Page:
The people-oriented Boxer possesses a delightful but challenging overabundance of personality that demands management.

By Eve Adamson |

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6. Jumping for Joy
Boxers may be independent, but when it comes to company, their curiosity and love of people get the best of them. Sue Anne Thompson, a Boxer breeder in North Liberty, Iowa, notes that one of her Boxers, Echo, will sit nicely by Thompson when visitors drop bythat is, until Thompson becomes distracted. Then, Echo will slyly inch toward the new person until she is standing on the visitors lap, face-to-face with this interesting new human. A few kisses are usually in order, too. She's so well behaved until someone new comes over. Its the one thing I can't seem to train out of her, that need to get right up on people, says Thompson.

If only everyone could see the sweet, calm, well-behaved dog we see every day around the house, sighs LaGasse when considering Sables boisterous energy. But no, when company comes over, all she wants to do is jump. She just can't help getting in your face.

7. Love the One You're With
Because Boxers are friendly and people-oriented and adjust readily to new situations, they are also easy to place into new homes. A well-screened rescue Boxer is a great choice for people who don't want to deal with puppyhood. Boxers bond quickly to any new owner who treats them well. Some breeds bond to one person only, but these guys are great for families because they love everybody, says Thompson. (Of course, he who controls the kibble bag might have a slight edge over the competition.)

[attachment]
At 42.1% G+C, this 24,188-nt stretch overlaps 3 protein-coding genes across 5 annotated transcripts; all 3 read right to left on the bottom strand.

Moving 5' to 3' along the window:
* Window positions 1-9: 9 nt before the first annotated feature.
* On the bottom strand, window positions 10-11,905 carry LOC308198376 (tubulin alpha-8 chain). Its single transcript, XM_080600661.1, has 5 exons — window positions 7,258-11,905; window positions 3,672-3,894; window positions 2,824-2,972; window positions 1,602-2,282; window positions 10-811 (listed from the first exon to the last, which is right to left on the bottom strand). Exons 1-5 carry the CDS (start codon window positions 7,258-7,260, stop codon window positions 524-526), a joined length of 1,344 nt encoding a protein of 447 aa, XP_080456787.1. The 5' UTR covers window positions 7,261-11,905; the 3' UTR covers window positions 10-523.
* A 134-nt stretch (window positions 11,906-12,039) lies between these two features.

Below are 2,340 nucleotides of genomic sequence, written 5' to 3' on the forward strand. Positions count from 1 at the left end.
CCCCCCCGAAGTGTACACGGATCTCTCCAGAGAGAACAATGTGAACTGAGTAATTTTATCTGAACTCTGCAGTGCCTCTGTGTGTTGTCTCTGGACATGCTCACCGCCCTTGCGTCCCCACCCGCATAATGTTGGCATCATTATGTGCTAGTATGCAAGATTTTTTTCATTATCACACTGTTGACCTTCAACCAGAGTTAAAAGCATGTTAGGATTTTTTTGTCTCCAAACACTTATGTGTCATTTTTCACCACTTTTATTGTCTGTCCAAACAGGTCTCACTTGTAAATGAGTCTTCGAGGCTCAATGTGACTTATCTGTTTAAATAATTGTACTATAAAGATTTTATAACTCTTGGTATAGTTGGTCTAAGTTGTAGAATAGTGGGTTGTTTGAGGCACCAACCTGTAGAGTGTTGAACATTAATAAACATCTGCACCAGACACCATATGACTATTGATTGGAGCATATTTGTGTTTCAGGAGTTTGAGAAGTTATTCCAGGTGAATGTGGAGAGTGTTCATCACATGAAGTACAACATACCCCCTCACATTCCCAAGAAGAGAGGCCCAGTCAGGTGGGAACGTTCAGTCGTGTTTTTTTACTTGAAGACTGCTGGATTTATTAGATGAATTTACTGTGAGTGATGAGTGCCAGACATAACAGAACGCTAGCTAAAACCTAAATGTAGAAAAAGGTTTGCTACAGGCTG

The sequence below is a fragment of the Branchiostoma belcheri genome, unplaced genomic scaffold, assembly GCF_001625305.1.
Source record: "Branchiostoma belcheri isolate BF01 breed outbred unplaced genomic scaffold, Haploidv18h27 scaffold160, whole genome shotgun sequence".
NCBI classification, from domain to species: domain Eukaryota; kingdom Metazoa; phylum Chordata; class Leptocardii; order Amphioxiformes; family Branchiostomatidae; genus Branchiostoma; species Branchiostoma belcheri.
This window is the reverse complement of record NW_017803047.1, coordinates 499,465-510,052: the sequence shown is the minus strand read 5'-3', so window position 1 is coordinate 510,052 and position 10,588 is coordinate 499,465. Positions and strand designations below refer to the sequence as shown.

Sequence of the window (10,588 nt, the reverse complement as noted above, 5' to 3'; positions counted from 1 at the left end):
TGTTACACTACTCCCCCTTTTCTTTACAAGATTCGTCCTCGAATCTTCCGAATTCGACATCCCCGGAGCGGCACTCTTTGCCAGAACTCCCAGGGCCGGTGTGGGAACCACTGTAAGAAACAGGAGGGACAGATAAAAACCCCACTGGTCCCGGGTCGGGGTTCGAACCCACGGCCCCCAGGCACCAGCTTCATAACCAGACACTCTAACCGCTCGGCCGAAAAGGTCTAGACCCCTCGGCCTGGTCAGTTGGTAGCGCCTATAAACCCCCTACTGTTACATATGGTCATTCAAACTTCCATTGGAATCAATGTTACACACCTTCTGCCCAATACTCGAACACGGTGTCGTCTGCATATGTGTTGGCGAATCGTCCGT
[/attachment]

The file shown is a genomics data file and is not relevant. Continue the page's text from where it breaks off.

Because Boxers adjust to new situations so readily, they make excellent adoptees. Consider a well-screened adult Boxer from a breeder or responsible rescue group.

The Boxers adaptability not only helps a rescued dog settle comfortably into your home, but helps it weather the changes of a human householda move to a new home, a new baby, a marriage or divorce, or just the two weeks with the petsitter when you go on vacationwith less stress than some breeds. As long as it is treated kindly by the humans around it, this adaptable breed is happy to love the one its with.

8. Any Friend of Yours
Boxers look intimidating, no doubt about it. Their size and natural tendency to bark an alert should scare away would-be intruders, but what if someone actually breaks into your house? Less territorial than some breeds, your Boxer isn't guaranteed to do anything more than bark.

I like to refer to the Boxer as a sensible guard dog, says Zurflieh. A typical Boxer can differentiate between the guy who approaches your house with a lock pick and a screwdriver, and the neighborhood kid who wanders into your yard through the open gate. You don't have to worry so much about a typical Boxer nailing your friends or neighbors if they approach your territory because the breed is so level-headed, Zurflieh adds.

Some Boxers are likely to be friendly to everyone, intruder or not. Sable may look pugnacious, but she loves everybody she meets, says LaGasse. I don't know if any of my Boxers would ever protect me if it came to that, says Dr. Wallner, who has seen rescued Boxers that had been trained to be aggressive. It really messes them up. They aren't attack dogs, says Dr. Wallner.

Any Boxer that does behave viciously or bites a human is not exhibiting a Boxers temperament. That's not a Boxer. Viciousness is not a trait that you train out of Boxers; it should not be there to begin with. Being dog-aggressive is one thing, but Boxers know the difference between dogs and humans, says Zurflieh.

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